some means of...well,
altering Wallingford's behaviour?
I do think, Mrs Chipping,
that the running of the school
ought to be undertaken
by the teaching staff.
Headmaster, do you know the fable
of the Sun and the North Wind?
The Sun and North Wind were arguing
as to who had
the greatest powers.
"Observe that man,"
said the North Wind,
"I shall blow his coat
from his shoulders."
So the North Wind blew
but the man simply wrapped his coat
even tighter round his shoulders.
And then the Sun, gently, said,
"You've had your opportunity,
"please, allow me."
And the Sun shone,
warmer and warmer...
and the man took off his coat.
(All) Good night!
(Door closes)
Oh, Chips, have I ruined everything?
Oh, now, none of that,
of course you haven't.
I had something so good to tell you.
You're going to become...
something else.
Something new.
Oh, well...what more do I want to be?
I'm a Latin teacher and a husband...
- No!
- (Laughs)
- Really?
- Mm-hm.
- Are you certain?
- Mm-hm.
Oh, my word!
Oh, well done!
- Good morning, Mrs Chipping.
- Good morning.
- Wallingford?
- Good morning, Mrs Chipping.
Could I have a word with you?
(Kathie) It's ready!
Would you take some of this
round to Chips?
(Wallingford) Like this?
(Chipping) That's it. Very good.
Why, thank you.
- Let me give you a hand.
- Thanks.
Gentlemen, I shan't
keep you a moment.
Er, Mrs Chipping has proposed
that we invite some...girls
from Meadowland Academy
er, for a social evening.
I find the idea
rather progressive for my taste
- but perhaps it has aspects...
- Headmaster...
I don't want to stand in the way of
progress but this is a boys' school.
And furthermore,
the school is run by teachers...
- under your guidance.
- (Teachers muttering)
Headmaster, in France,
boys at a school like this
are encouraged towards social skills.
They're even taught to dance.
Well, happily we are not in France.
- (Kathie) One, two, three, four.
- (# A Wandering Minstrel)
And turn -
imagine Jonathan's a young lady.
- Chips, will you help demonstrate?
- By all means.
Always turn inwards,
in towards your partner.
Thank you, Max.
- (# A Wandering Minstrel)
- Chins up!
One, two, three, four, turn in.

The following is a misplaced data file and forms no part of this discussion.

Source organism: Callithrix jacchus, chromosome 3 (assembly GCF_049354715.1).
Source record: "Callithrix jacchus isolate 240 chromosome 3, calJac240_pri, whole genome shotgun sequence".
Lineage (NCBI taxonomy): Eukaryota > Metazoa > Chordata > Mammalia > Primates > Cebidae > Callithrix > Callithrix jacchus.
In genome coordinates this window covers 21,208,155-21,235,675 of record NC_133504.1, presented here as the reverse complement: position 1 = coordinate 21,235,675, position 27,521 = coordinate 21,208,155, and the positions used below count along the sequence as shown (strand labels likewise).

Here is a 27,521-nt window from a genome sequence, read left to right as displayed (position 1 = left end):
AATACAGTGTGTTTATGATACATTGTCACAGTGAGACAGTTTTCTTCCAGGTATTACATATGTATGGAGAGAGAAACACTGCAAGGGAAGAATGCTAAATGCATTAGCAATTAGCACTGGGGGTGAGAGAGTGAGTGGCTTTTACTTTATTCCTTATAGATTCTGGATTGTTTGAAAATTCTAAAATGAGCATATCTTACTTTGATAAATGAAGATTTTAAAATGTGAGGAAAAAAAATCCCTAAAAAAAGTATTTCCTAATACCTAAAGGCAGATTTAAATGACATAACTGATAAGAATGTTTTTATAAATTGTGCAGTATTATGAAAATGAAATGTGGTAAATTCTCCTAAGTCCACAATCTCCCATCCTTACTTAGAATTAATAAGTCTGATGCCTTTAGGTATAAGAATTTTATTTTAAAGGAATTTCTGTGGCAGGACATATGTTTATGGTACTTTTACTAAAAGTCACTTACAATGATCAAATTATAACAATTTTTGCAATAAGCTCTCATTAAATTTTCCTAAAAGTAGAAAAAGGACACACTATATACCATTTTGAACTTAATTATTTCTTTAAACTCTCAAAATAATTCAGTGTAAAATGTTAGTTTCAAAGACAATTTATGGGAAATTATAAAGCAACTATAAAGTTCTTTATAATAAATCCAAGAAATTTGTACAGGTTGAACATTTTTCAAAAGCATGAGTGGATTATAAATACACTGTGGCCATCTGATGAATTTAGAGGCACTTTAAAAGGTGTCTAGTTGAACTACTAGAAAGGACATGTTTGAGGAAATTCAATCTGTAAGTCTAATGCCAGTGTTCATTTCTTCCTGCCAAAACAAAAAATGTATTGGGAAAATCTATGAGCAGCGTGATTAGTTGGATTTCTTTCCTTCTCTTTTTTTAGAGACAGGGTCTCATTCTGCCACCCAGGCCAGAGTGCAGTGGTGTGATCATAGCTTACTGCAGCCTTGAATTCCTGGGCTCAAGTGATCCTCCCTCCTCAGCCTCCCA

Now, remember,
you are young gentlemen.
You must uphold
the reputation of this house.
- (Giggles)
- Miss Robbins.
Good evening.
Come along, girls!
(Staefel) # the river
a little tom-tit
# Sang, "Willow,
titwillow, titwillow"
# And I said to him,
"Dicky-bird..." #
(Burnley) Chips, I think I know what
you and your lady wife are up to.
(Chipping) Up to?
(Burnley) Yes.
You want to get everyone married,
just like yourselves.
Well, not me, old chap.
Not me. (Laughs)
Do you know Miss Robbins
from Meadowlands?
This is our Mr Burnley of Geography.
Excuse me.
- Miss Robbins, how do you do?
- Delighted.
# " your little inside?"
# With a shake
of his poor little head
# He replied,
# "Oh, willow, titwillow,
# "Titwillow!"
Boys! Boys, return to
your dormitory at once!
Mr Metcalf, do you dance?
Dance? Mrs Chipping...
# A wandering minstrel I
# A thing of shreds and patches
# Of ballads, songs and snatches
# And dreamy lullaby... #
Headmaster, Mrs Wetherby, welcome.
This seems to have been
most successful, Chipping.
Well, everyone seems
to be enjoying themselves.
Thank you. Good man.
# I tune my supple song... #
Mrs Chipping.
I'm also called Kathie.
Kathie...Mrs Chipping, I feel I...
I feel I do owe you an apology.
No apology is needed
when you dance so beautifully.
Chipping, a word.
# On maiden's coldness do you brood?
# I'll do so, too... #
Now, look here, Chipping,
I'm making some changes.
I want you to run Wellington House -